International standards governing the manufacture of oil country tubular goods (OCTG), such as drill pipe and oil transport tubing, as well as pipe for pipelines are extremely strict; any breach of this equipment while in service can have severe impacts, with a potential for major environmental damage or human injury or loss. The conditions under which these tubes and pipes operate are also very demanding, both offshore and onshore. So quality control regulations, such as American Petroleum Institute (API) standards, require that manufacturers inspect the entire length of tube and pipes for flaws.
Tube Quality Control in the Petroleum Industry Relies on Ultrasonic Technology
Nondestructive testing methods such as ultrasonic testing (UT) and phased array (PA) are essential to achieve a complete inspection of a tube, whether welded or seamless, but even modern UT technology has limitations.
One major issue is near the pipe ends. As the ultrasonic probe approaches the end of a pipe, the transmitted beams bounce off the pipe’s edge (for transverse mode, in particular). The peak of the signal from this reflection is difficult to distinguish from an indication. For this reason, many automated tube inspection systems leave significant untested portions at the end of the tube.
Pass-through systems are particularly limited, leaving up to a few hundred millimeters of untested lengths in some cases. A second manual method, such as a portable ultrasonic testing (UT) flaw detector or a magnetic particle inspection (MPI) tool, is typically required to complete the inspection of this noncontrolled portion. However, we offer two automated solutions that can inspect these untested end zones.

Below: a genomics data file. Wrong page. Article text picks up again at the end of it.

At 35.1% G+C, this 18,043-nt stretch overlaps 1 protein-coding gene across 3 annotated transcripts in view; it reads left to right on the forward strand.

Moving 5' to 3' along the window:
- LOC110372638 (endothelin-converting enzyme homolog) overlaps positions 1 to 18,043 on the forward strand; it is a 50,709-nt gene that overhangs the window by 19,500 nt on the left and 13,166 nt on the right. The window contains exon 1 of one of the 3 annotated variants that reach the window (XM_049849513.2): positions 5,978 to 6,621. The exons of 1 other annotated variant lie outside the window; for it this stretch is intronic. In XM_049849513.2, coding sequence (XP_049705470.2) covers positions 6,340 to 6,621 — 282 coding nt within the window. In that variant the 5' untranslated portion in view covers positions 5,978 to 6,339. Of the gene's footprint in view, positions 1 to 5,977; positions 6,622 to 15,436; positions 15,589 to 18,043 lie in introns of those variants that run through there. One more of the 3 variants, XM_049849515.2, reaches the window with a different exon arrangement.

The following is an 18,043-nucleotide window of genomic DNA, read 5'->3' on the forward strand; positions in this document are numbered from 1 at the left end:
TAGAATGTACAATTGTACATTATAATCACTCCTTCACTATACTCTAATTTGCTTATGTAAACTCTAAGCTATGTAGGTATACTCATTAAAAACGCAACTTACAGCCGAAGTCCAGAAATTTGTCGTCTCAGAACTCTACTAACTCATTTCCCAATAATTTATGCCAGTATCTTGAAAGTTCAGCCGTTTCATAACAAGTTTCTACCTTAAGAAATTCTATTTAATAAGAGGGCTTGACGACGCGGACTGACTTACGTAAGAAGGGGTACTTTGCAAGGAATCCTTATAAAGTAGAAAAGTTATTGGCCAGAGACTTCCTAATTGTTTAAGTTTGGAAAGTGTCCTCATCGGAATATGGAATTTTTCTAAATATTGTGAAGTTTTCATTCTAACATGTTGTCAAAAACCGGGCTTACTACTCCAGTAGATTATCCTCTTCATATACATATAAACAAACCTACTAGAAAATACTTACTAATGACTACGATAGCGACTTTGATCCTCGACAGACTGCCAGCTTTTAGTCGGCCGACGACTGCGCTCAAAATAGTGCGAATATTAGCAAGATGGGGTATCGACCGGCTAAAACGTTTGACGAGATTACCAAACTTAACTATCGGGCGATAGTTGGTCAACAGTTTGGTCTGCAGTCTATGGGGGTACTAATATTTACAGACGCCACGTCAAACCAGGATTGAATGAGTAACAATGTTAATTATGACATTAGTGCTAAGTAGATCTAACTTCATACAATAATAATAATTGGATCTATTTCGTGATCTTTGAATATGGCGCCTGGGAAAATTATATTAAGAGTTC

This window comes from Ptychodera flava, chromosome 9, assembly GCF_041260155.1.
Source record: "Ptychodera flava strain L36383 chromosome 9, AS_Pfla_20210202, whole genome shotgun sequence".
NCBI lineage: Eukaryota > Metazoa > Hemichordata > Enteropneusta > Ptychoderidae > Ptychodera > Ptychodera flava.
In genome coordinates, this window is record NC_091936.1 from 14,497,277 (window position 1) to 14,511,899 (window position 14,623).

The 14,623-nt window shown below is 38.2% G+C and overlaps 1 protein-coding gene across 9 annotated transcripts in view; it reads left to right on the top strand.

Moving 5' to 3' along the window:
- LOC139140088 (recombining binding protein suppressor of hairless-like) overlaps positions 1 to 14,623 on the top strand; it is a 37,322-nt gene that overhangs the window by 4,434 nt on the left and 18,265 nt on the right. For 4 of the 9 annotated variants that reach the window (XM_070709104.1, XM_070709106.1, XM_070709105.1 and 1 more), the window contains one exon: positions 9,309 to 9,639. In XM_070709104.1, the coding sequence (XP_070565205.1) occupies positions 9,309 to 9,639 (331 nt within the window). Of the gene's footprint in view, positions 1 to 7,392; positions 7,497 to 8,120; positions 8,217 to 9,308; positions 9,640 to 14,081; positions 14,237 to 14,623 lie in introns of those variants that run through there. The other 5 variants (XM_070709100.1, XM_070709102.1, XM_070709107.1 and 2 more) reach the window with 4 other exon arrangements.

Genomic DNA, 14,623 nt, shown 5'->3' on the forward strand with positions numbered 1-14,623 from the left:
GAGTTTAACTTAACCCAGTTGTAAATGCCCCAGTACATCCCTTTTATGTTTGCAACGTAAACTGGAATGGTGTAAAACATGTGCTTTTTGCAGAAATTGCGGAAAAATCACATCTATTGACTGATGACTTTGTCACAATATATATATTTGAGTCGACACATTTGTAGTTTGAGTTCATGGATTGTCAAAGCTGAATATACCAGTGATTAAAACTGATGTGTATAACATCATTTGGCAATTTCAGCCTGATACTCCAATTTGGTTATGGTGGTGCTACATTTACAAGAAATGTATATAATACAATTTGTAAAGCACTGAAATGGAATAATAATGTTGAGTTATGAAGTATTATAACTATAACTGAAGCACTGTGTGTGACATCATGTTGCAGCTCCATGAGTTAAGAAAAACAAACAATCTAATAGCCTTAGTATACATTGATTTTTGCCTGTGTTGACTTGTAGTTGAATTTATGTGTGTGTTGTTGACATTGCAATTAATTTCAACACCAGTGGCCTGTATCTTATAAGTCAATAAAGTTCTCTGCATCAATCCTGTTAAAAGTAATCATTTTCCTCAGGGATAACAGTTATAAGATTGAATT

How Small Is Your Tube Inspection System’s End Zone?
The Rotating Tube Inspection System (RTIS), our high-performance, full-body phased array inspection system, excels at tube-end inspection and can achieve a very small uncontrolled zone at the end of pipes. Its precision gantry-approach enables a 5 mm (0.2 in.) uncontrolled end for the longitudinal and wall thickness (WT)/lamination standard inspection modes. Furthermore, using our end-of-tube (EOT) algorithm, a feature of our QuickView™ software, and a modified automated sequence, we’ve also managed to reduce the uncontrolled zone to as little as 5 mm (0.2 in.) for transverse defects. This result removes any need for a separate system or manual method to control the tube ends.
That said, in some cases, manufacturers still require a dedicated tube-end system such as our automated Tube End Inspection System (TEIS). Easy to operate and efficient, the TEIS has a mode where one operator can supervise the inspection of both tube ends simultaneously. The conventional UT option provides a tube-end inspection performance that is well-suited for some needs; however, the PA probe option is necessary to utilize the EOT algorithm and attain the 5 mm end zone result.
Renowned for its high-quality performance, reliability, and longevity, there are Rotating Tube Inspection Systems that have been in service for over a decade. The TEIS builds upon this proven technology.
The RTIS and TEIS are similar on many levels. They both:
- Feature fully automated operation, including calibration and check calibration, meaning that operator skill is less of a factor
- Inspect pipes ranging in size from 60 mm (2.37 in.) to 508 mm (20 in.) OD (a larger diameter range is also available on request).
- Inspect pipes with wall thicknesses ranging from 4 mm to 50.8 mm (0.157 in. to 2 in.)
- Detect typical defects, including:
- Longitudinal and transverse cracks
- Through-drilled holes (TDHs)
- Lamination defects
Easy System Integration
Both the RTIS and TEIS are designed for easy integration into the production line. In the case of the TEIS, which may have limited attributed space, its integrated calibration station and water circulation system help keep the footprint small.
Blog By: François Laflamme Systems Product Manager
François holds a bachelor’s degree in Engineering Physics. He joined Olympus in 2007 and has held positions ranging from NDT Technical Engineer to Project Manager for pipe and tube systems using ultrasonic and phased array technologies. As a Systems Product Manager, he’s currently involved in business and product development for a variety of pipe inspection systems.